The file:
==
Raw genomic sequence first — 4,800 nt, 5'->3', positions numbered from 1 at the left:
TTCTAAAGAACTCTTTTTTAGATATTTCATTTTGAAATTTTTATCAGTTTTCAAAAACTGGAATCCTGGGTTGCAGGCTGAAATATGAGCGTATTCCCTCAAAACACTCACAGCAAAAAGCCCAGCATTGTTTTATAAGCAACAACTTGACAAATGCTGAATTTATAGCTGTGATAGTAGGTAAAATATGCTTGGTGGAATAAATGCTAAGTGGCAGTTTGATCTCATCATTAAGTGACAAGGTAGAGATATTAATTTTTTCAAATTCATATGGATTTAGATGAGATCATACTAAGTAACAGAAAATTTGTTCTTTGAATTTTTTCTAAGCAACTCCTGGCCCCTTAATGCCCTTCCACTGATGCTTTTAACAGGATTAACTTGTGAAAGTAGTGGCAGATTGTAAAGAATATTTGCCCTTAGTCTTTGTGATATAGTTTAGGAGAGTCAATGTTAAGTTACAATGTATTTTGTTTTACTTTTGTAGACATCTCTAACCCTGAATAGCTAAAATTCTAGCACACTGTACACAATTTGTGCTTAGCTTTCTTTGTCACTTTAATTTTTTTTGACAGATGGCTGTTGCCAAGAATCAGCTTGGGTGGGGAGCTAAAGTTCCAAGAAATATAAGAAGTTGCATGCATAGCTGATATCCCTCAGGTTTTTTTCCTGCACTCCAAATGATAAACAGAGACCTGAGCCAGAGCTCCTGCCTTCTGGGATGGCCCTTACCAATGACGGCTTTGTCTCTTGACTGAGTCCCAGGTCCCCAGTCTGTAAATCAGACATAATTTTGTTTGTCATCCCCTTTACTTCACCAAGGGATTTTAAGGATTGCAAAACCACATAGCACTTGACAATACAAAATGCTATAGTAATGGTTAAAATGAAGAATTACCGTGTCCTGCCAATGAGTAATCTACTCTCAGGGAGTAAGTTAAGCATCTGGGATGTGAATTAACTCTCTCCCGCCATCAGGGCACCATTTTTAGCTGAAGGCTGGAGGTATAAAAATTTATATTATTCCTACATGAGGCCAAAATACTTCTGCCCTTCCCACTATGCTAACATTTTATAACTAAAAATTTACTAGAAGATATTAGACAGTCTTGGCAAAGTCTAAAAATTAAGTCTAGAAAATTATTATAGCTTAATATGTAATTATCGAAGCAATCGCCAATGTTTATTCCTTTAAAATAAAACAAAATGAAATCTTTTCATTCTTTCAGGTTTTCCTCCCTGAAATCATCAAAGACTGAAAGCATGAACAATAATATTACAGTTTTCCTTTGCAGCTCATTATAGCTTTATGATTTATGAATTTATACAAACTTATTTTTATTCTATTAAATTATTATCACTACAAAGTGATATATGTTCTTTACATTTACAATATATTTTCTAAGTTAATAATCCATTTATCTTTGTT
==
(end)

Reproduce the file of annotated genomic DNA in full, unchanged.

Raw genomic sequence first — 4,800 nt, 5'->3', positions numbered from 1 at the left:
TTCTAAAGAACTCTTTTTTAGATATTTCATTTTGAAATTTTTATCAGTTTTCAAAAACTGGAATCCTGGGTTGCAGGCTGAAATATGAGCGTATTCCCTCAAAACACTCACAGCAAAAAGCCCAGCATTGTTTTATAAGCAACAACTTGACAAATGCTGAATTTATAGCTGTGATAGTAGGTAAAATATGCTTGGTGGAATAAATGCTAAGTGGCAGTTTGATCTCATCATTAAGTGACAAGGTAGAGATATTAATTTTTTCAAATTCATATGGATTTAGATGAGATCATACTAAGTAACAGAAAATTTGTTCTTTGAATTTTTTCTAAGCAACTCCTGGCCCCTTAATGCCCTTCCACTGATGCTTTTAACAGGATTAACTTGTGAAAGTAGTGGCAGATTGTAAAGAATATTTGCCCTTAGTCTTTGTGATATAGTTTAGGAGAGTCAATGTTAAGTTACAATGTATTTTGTTTTACTTTTGTAGACATCTCTAACCCTGAATAGCTAAAATTCTAGCACACTGTACACAATTTGTGCTTAGCTTTCTTTGTCACTTTAATTTTTTTTGACAGATGGCTGTTGCCAAGAATCAGCTTGGGTGGGGAGCTAAAGTTCCAAGAAATATAAGAAGTTGCATGCATAGCTGATATCCCTCAGGTTTTTTTCCTGCACTCCAAATGATAAACAGAGACCTGAGCCAGAGCTCCTGCCTTCTGGGATGGCCCTTACCAATGACGGCTTTGTCTCTTGACTGAGTCCCAGGTCCCCAGTCTGTAAATCAGACATAATTTTGTTTGTCATCCCCTTTACTTCACCAAGGGATTTTAAGGATTGCAAAACCACATAGCACTTGACAATACAAAATGCTATAGTAATGGTTAAAATGAAGAATTACCGTGTCCTGCCAATGAGTAATCTACTCTCAGGGAGTAAGTTAAGCATCTGGGATGTGAATTAACTCTCTCCCGCCATCAGGGCACCATTTTTAGCTGAAGGCTGGAGGTATAAAAATTTATATTATTCCTACATGAGGCCAAAATACTTCTGCCCTTCCCACTATGCTAACATTTTATAACTAAAAATTTACTAGAAGATATTAGACAGTCTTGGCAAAGTCTAAAAATTAAGTCTAGAAAATTATTATAGCTTAATATGTAATTATCGAAGCAATCGCCAATGTTTATTCCTTTAAAATAAAACAAAATGAAATCTTTTCATTCTTTCAGGTTTTCCTCCCTGAAATCATCAAAGACTGAAAGCATGAACAATAATATTACAGTTTTCCTTTGCAGCTCATTATAGCTTTATGATTTATGAATTTATACAAACTTATTTTTATTCTATTAAATTATTATCACTACAAAGTGATATATGTTCTTTACATTTACAATATATTTTCTAAGTTAATAATCCATTTATCTTTGTT